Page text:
This will move people into the future, into wanting to be associated with companies, services, physicians and dentists that are really into something new, modern and meaningful and with a bigger purpose.
These moments in life put things into perspective. I don’t want to waste another minute of my life – I could die tomorrow. This is what the virus has shown us.
People won’t want to waste any time on something that has no meaning.
I want to focus on things that have meaning. I want to go to restaurants that give me a special experience, I want to buy products from companies that are going beyond the average, I want to be connected to people that have a higher purpose. I want to have better friends, I want to go to dentists that are bringing more than just good dentistry. So for me, the biggest opportunity is to reinvent yourself as a dentist.”
Communication with your team members is key
“This is the moment of core values. You need to be inspirational, to lead and make people believe there’s a bigger purpose to stay together. And to really transmit that, you have to mean it.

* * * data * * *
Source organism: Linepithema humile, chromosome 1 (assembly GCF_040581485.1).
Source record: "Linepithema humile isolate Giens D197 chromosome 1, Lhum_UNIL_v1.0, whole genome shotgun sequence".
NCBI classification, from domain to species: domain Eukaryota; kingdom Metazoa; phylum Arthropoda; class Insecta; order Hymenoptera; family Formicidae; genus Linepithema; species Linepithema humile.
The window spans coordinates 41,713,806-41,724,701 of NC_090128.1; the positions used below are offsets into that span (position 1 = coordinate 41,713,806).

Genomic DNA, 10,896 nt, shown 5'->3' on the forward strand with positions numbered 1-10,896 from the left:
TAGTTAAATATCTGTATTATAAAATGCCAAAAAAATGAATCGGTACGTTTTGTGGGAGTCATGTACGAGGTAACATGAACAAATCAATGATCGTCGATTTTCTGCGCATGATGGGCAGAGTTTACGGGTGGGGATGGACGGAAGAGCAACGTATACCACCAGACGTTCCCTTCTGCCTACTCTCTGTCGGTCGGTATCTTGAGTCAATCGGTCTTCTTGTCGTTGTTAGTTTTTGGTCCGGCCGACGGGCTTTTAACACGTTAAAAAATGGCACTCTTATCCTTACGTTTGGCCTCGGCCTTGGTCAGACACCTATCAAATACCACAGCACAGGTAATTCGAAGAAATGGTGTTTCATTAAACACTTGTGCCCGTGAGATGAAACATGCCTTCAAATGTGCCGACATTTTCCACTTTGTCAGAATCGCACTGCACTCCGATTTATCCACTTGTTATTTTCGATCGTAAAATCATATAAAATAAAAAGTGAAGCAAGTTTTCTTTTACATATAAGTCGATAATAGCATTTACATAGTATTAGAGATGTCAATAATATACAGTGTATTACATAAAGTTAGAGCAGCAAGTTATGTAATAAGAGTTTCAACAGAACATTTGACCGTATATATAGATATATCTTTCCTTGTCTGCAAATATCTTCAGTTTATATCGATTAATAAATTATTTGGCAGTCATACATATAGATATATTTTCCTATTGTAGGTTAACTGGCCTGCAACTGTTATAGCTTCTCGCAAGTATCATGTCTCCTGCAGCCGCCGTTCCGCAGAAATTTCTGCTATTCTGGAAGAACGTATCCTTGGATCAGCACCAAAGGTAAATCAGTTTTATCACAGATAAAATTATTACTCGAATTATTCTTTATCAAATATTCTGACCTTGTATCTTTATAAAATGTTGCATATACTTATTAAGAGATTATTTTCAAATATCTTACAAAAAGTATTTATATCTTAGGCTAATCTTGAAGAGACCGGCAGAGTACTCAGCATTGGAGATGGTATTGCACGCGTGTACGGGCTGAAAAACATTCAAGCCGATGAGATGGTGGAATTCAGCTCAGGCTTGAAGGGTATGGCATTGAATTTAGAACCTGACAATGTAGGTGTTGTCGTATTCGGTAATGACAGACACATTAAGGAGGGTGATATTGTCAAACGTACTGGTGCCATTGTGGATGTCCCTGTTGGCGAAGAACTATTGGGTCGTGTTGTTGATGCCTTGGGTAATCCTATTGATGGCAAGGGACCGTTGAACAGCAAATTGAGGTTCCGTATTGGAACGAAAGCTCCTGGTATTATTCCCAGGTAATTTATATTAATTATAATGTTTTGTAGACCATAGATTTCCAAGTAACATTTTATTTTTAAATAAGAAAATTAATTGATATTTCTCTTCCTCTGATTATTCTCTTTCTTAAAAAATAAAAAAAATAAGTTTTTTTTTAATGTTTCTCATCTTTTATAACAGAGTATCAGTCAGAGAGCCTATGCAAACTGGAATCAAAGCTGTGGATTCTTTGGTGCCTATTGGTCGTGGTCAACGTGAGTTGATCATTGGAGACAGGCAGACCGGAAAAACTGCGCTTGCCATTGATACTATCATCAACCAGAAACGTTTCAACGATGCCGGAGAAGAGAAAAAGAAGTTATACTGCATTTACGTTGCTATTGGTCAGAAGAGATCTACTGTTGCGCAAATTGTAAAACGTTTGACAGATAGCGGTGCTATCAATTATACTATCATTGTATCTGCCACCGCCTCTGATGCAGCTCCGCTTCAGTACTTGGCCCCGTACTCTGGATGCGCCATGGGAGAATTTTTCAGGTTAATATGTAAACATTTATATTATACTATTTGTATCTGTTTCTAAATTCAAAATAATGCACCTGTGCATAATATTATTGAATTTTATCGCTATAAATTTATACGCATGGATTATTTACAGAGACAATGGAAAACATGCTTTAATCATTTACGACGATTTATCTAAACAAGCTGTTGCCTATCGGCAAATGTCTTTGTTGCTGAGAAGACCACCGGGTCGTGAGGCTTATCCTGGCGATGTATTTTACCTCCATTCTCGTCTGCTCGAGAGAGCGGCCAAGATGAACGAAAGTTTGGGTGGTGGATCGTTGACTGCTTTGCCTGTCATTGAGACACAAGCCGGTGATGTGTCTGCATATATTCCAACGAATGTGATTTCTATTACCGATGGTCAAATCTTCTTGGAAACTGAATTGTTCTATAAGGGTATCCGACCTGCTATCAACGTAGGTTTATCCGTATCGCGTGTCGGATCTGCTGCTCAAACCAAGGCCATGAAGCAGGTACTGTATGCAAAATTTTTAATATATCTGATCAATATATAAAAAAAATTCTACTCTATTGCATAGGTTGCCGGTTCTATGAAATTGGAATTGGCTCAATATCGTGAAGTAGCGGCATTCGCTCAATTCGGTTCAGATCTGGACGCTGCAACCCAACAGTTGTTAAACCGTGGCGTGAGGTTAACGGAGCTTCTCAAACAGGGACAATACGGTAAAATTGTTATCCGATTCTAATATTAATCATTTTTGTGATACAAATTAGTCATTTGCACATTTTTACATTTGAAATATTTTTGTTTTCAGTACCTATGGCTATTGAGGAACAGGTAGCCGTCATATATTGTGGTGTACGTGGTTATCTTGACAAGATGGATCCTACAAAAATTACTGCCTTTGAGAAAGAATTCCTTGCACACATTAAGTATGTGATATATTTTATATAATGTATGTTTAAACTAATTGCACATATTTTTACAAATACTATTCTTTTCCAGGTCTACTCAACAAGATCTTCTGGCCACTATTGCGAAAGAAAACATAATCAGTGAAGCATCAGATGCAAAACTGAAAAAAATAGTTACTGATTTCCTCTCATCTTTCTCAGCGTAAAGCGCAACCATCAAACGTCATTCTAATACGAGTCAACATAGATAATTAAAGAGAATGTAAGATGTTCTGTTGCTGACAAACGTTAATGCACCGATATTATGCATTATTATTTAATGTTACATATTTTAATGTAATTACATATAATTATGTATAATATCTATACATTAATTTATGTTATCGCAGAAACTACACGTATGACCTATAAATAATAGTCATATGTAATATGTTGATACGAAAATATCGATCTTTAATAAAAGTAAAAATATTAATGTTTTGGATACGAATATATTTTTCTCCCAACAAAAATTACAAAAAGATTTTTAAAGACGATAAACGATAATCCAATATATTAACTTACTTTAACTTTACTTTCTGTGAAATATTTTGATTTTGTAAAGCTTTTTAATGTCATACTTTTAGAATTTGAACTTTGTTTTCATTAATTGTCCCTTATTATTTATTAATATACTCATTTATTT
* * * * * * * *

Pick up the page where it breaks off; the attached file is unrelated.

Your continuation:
If you’re saying that just to save your office, there’s no point. It’s not going to work. To mean it, you need to transmit that to your team and if somebody goes down here in this room, we’re all gonna go down together – meaning, I’m willing to lose my business to protect you guys.
There’s no compromise, we go down together. Now you need to mean it. This is not the moment to save yourself.”
Will people want cosmetic dentistry after this is over?
“Cosmetic dentistry will get hit, mainly because the word cosmetic is already superficial. I don’t even like the word cosmetic because it undermines the value of dentistry.
Dentistry is so much more profound than cosmetic improvements. And yes, the dentists that are based completely on cosmetics, maybe they will receive a bigger hit.
But if you are a dentist that is all about comprehensiveness, real purpose, quality of living, global diagnostics, interdisciplinary connections, and above all, understand that one of the most important things to be happy is to be able to have a healthy oral environment and a confident smile, you will be ok.
This makes dentistry one of the higher priorities when you come back from a crisis. Cosmetic, superficial dentistry will be a lower priority, but getting back your confidence and investing in your health, your systemic health, will be a higher priority. Dentists that understand systemic health and confident smiles and relationships, they’re going to excel and succeed.
I would prefer to invest in my confident smile than buying a fancy car, changing my laptop, buying a new iphone, going to a 3-star Michelin restaurant, to a boutique hotel in Tuscany – than so many things…
This message is for the consumers; when you come out of this crisis, you deserve to invest in your health and in your confidence. And if your health can be improved and your confidence can be improved, your best friend is a modern dentist.”